After any shooting, you can expect several things: A flood of ignorant gun control posts on Facebook, gun control speeches from Obama, and gun control rhetoric from leftist commentators. Even if no previously proposed gun control bills would have done anything to prevent the incident from happening, the Left will find a way to blame the Second Amendment.
If the shooting was committed by a radical Muslim, the Left will pound on the gun control table with even more ferocity, because they can’t acknowledge Islamic extremism.
As expected, following the Orlando massacre, the Left played the oh-so-tired gun control card. However, they also went after another target. No, it wasn’t Islamic extremism–it was Christianity.
If you’re doing a Liz Lemon-style eye roll right now, I feel ya.
Within hours of the attack by Omar Seddique Mateen, an Islamic radical, my Facebook feed lit up with posts about how conservative Christian “rhetoric” regarding LGBTQ@3#L9 issues “gave Mateen the courage to do it.”
One post in particular struck me as uncommonly idiotic:
“The guy who killed 49 people was motivated by homophobia. If you’ve ever used your religion to justify legal discrimination against gay people, you have the same hatred inside your heart as the Orlando shooter.
Anti-gay rhetoric inspires people like Mateen to do what he did. You can’t be against gay marriage, gay adoption, gay blood donation, etc, and then be shocked when someone who shares your views takes it a step further. You are guilty too.”
It was a friend of a friend who posted the status update, and to keep things anonymous, let’s just call him Dan.
Dan is attempting to draw a moral equivalence between Christianity and radical Islam. Anyone even casually familiar with Christianity and the bible can tell you right away that such an equivalence is utter nonsense. However, I’m seeing this all over, so I’ll address it.
The New Testament teaches that certain behaviors are sinful, and that we need the grace and forgiveness of Jesus Christ to be cleansed. I specifically mention the New Testament because that’s the basis of Christianity. Yes, Christians read and study the Old Testament as well, but when Christ came, the old law was changed.
Anti-Christian individuals often reference Jewish law from the Old Testament to make the argument that Christians want gays, adulterers, thieves, etc, to be stoned to death. What they don’t realize is that those laws are relegated to a very specific time, and were–for all intents and purposes–made irrelevant when Christ came to earth.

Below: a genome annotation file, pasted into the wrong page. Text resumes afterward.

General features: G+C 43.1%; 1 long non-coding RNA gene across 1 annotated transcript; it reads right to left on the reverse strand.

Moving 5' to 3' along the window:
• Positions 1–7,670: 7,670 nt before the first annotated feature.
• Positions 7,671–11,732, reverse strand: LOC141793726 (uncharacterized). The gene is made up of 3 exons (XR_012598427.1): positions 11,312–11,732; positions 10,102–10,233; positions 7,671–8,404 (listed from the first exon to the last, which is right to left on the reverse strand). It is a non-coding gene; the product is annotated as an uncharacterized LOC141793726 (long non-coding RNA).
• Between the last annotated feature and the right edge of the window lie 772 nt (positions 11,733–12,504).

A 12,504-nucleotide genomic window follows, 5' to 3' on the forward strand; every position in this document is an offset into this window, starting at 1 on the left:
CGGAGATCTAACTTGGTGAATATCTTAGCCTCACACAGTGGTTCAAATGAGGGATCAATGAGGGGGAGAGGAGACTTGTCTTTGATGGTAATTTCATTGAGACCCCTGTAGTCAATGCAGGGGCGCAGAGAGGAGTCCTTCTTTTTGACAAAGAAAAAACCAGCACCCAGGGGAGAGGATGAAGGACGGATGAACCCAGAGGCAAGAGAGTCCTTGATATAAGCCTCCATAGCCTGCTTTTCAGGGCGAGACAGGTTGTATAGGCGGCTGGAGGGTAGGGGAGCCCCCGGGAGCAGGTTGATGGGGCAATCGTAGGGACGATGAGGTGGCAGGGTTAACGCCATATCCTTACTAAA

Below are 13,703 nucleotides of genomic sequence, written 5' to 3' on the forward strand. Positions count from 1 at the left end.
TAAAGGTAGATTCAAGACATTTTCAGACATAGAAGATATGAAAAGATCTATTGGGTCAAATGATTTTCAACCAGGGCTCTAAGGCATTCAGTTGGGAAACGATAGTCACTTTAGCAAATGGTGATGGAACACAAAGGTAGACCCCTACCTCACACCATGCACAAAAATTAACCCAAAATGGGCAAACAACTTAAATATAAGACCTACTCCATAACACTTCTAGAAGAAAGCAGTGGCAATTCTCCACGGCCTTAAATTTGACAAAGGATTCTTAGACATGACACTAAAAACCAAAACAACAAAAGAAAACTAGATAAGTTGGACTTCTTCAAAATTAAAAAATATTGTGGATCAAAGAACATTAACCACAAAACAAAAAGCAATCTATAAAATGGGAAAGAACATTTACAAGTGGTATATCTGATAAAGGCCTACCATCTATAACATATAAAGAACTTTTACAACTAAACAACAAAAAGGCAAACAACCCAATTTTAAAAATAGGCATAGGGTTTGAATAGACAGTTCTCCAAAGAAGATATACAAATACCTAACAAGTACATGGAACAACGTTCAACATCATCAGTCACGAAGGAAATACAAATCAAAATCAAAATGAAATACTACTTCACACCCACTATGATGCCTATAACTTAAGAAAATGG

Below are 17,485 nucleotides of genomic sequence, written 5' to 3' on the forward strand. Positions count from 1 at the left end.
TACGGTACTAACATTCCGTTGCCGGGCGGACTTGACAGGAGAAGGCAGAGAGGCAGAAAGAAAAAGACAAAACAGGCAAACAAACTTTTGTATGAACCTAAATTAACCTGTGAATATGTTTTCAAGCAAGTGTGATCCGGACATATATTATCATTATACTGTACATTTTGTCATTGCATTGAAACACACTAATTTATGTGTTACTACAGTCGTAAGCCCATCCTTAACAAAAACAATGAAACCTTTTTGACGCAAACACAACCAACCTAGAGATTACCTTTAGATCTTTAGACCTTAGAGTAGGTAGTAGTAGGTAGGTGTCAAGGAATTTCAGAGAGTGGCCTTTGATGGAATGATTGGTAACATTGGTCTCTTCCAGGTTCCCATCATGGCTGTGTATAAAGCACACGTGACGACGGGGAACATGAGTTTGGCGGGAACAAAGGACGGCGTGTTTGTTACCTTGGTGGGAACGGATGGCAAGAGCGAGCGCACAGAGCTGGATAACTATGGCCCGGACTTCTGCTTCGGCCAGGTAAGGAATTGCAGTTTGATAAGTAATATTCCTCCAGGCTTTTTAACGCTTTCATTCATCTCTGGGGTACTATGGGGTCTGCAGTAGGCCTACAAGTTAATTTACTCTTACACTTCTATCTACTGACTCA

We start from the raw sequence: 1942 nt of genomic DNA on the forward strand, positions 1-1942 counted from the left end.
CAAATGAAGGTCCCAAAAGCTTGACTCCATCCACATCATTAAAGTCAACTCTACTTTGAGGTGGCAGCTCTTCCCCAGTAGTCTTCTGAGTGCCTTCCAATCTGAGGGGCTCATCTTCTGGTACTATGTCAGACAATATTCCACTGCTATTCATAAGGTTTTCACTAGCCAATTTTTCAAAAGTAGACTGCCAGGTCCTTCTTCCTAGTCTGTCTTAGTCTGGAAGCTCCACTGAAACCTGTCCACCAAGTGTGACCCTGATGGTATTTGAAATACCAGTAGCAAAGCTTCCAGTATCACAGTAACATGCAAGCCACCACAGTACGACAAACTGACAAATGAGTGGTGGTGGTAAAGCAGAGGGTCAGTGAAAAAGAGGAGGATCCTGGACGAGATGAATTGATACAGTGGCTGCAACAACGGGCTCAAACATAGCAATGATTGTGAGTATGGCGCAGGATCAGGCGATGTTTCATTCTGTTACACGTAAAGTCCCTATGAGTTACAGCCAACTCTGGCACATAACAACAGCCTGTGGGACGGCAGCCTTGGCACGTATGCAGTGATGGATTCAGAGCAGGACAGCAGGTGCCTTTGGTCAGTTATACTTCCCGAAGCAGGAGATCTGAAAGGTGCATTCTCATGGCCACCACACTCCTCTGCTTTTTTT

Christians follow the New Testament, which teaches forgiveness and love. That being said, the New Testament also teaches that certain behaviors are sinful. One such behavior is homosexual action. However, followers of Christ are taught to love sinners, because they themselves are sinners. They are taught to do everything they can to save the lost among them. They are not taught to harm or kill others.
Islamic law, on the other hand, demands death for homosexuals. In Iraq, Iran, Somalia, Nigeria, Sudan, Yemen, and Saudi Arabia, homosexuality is punishable by death. The one thing these countries have in common? Sharia Law.
There lies the difference.
As a Christian, someone can disapprove of a person’s behavior, and still love them, treating them with dignity and humanity. A Christian may want a person who behaves sinfully to stop what they’re doing–they may even implore them to do so–but a real Christian will not harm or kill that person.
Any alleged Christian who says otherwise is not a Christian. It’s that simple. I can already hear the chorus of “But Westboro,” so let me repeat myself. Any alleged Christian who teaches hate is not a Christian.
Radical Islamists, however, are not taught to forgive, but to exterminate. The Islamic State, as well as other radical groups in the Middle East and Africa, routinely shoot gay men, stone gay men, and toss gay men off of buildings.
Radical Muslims hate. Christians do not hate.
To suggest that executing gay people is just a step beyond personally opposing gay marriage is an extraordinary fallacy. You may disagree with Christian teaching–that’s fine. You may believe that Christians are a relic–that’s also fine. You’re free to believe whatever you want. But to suggest that a Christian’s disapproval of homosexuality means that they’re one step away from opening fire on a crowd of gay people is ludicrous.
To show just how insane this belief is, allow me to draw a parallel.
A mother finds out that her teenage son is drinking heavily on a daily basis. She sits him down after he gets home from school, and tells him that she believes his behavior is harmful–not only to himself, but to her as well. She hurts for her son. She asks him to get help, but he refuses. In response, she gets rid of all the alcohol in the house, takes away his credit card, keeps a closer watch on him, and continues to seek help.
Is she one step away from killing him? No. Is she creating a climate that encourages other parents to kill their sons who drink? No. She disapproves of her son’s behavior, and she believes it’s harmful, so she tries to help him. She loves him.
The same can be said of Christianity and the Orlando massacre.
Omar Seddique Mateen was an angry individual with a documented admiration for radical Islamic teachings. Christianity didn’t set the stage for this massacre, Islamism did.